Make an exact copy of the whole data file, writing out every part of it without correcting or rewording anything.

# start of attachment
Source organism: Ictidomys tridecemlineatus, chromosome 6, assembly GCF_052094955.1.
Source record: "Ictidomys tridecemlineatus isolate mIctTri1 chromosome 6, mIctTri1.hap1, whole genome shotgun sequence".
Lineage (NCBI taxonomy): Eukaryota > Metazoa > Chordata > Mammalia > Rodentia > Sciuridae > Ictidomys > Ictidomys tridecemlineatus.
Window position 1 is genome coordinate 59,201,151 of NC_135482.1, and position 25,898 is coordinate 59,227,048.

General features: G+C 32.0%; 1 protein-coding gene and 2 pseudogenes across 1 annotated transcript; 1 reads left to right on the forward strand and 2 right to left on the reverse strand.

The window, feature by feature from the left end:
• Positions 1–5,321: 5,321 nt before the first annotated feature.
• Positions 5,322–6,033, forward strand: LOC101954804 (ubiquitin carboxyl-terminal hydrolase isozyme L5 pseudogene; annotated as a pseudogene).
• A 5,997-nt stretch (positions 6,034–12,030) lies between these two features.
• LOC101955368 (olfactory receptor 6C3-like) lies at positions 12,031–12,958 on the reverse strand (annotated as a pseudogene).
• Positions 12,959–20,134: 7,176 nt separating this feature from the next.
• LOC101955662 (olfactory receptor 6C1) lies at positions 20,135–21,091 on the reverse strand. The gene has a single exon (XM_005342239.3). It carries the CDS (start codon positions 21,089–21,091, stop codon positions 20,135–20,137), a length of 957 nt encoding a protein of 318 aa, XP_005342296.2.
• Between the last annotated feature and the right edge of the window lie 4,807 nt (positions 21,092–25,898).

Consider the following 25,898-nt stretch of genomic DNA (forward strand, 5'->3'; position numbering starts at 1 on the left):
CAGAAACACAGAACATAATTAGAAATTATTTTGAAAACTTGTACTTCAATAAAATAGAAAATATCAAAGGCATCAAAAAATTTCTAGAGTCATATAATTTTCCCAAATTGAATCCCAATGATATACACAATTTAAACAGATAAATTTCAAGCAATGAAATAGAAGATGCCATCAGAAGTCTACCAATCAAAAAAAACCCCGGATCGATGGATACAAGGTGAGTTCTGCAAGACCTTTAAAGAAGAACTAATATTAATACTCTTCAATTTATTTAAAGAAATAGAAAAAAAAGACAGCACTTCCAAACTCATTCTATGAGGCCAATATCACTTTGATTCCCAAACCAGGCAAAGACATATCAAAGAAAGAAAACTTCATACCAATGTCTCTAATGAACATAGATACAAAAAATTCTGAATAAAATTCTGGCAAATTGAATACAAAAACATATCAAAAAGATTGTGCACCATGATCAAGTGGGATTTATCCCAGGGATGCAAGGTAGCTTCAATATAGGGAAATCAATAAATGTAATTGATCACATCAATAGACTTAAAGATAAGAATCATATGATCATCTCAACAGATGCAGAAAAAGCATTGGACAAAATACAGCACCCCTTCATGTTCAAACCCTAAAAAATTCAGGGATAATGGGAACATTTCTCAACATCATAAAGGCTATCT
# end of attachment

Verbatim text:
Source organism: Ictidomys tridecemlineatus, chromosome 6, assembly GCF_052094955.1.
Source record: "Ictidomys tridecemlineatus isolate mIctTri1 chromosome 6, mIctTri1.hap1, whole genome shotgun sequence".
Lineage (NCBI taxonomy): Eukaryota > Metazoa > Chordata > Mammalia > Rodentia > Sciuridae > Ictidomys > Ictidomys tridecemlineatus.
Window position 1 is genome coordinate 59,201,151 of NC_135482.1, and position 25,898 is coordinate 59,227,048.

General features: G+C 32.0%; 1 protein-coding gene and 2 pseudogenes across 1 annotated transcript; 1 reads left to right on the forward strand and 2 right to left on the reverse strand.

The window, feature by feature from the left end:
• Positions 1–5,321: 5,321 nt before the first annotated feature.
• Positions 5,322–6,033, forward strand: LOC101954804 (ubiquitin carboxyl-terminal hydrolase isozyme L5 pseudogene; annotated as a pseudogene).
• A 5,997-nt stretch (positions 6,034–12,030) lies between these two features.
• LOC101955368 (olfactory receptor 6C3-like) lies at positions 12,031–12,958 on the reverse strand (annotated as a pseudogene).
• Positions 12,959–20,134: 7,176 nt separating this feature from the next.
• LOC101955662 (olfactory receptor 6C1) lies at positions 20,135–21,091 on the reverse strand. The gene has a single exon (XM_005342239.3). It carries the CDS (start codon positions 21,089–21,091, stop codon positions 20,135–20,137), a length of 957 nt encoding a protein of 318 aa, XP_005342296.2.
• Between the last annotated feature and the right edge of the window lie 4,807 nt (positions 21,092–25,898).

Consider the following 25,898-nt stretch of genomic DNA (forward strand, 5'->3'; position numbering starts at 1 on the left):
CAGAAACACAGAACATAATTAGAAATTATTTTGAAAACTTGTACTTCAATAAAATAGAAAATATCAAAGGCATCAAAAAATTTCTAGAGTCATATAATTTTCCCAAATTGAATCCCAATGATATACACAATTTAAACAGATAAATTTCAAGCAATGAAATAGAAGATGCCATCAGAAGTCTACCAATCAAAAAAAACCCCGGATCGATGGATACAAGGTGAGTTCTGCAAGACCTTTAAAGAAGAACTAATATTAATACTCTTCAATTTATTTAAAGAAATAGAAAAAAAAGACAGCACTTCCAAACTCATTCTATGAGGCCAATATCACTTTGATTCCCAAACCAGGCAAAGACATATCAAAGAAAGAAAACTTCATACCAATGTCTCTAATGAACATAGATACAAAAAATTCTGAATAAAATTCTGGCAAATTGAATACAAAAACATATCAAAAAGATTGTGCACCATGATCAAGTGGGATTTATCCCAGGGATGCAAGGTAGCTTCAATATAGGGAAATCAATAAATGTAATTGATCACATCAATAGACTTAAAGATAAGAATCATATGATCATCTCAACAGATGCAGAAAAAGCATTGGACAAAATACAGCACCCCTTCATGTTCAAACCCTAAAAAATTCAGGGATAATGGGAACATTTCTCAACATCATAAAGGCTATCT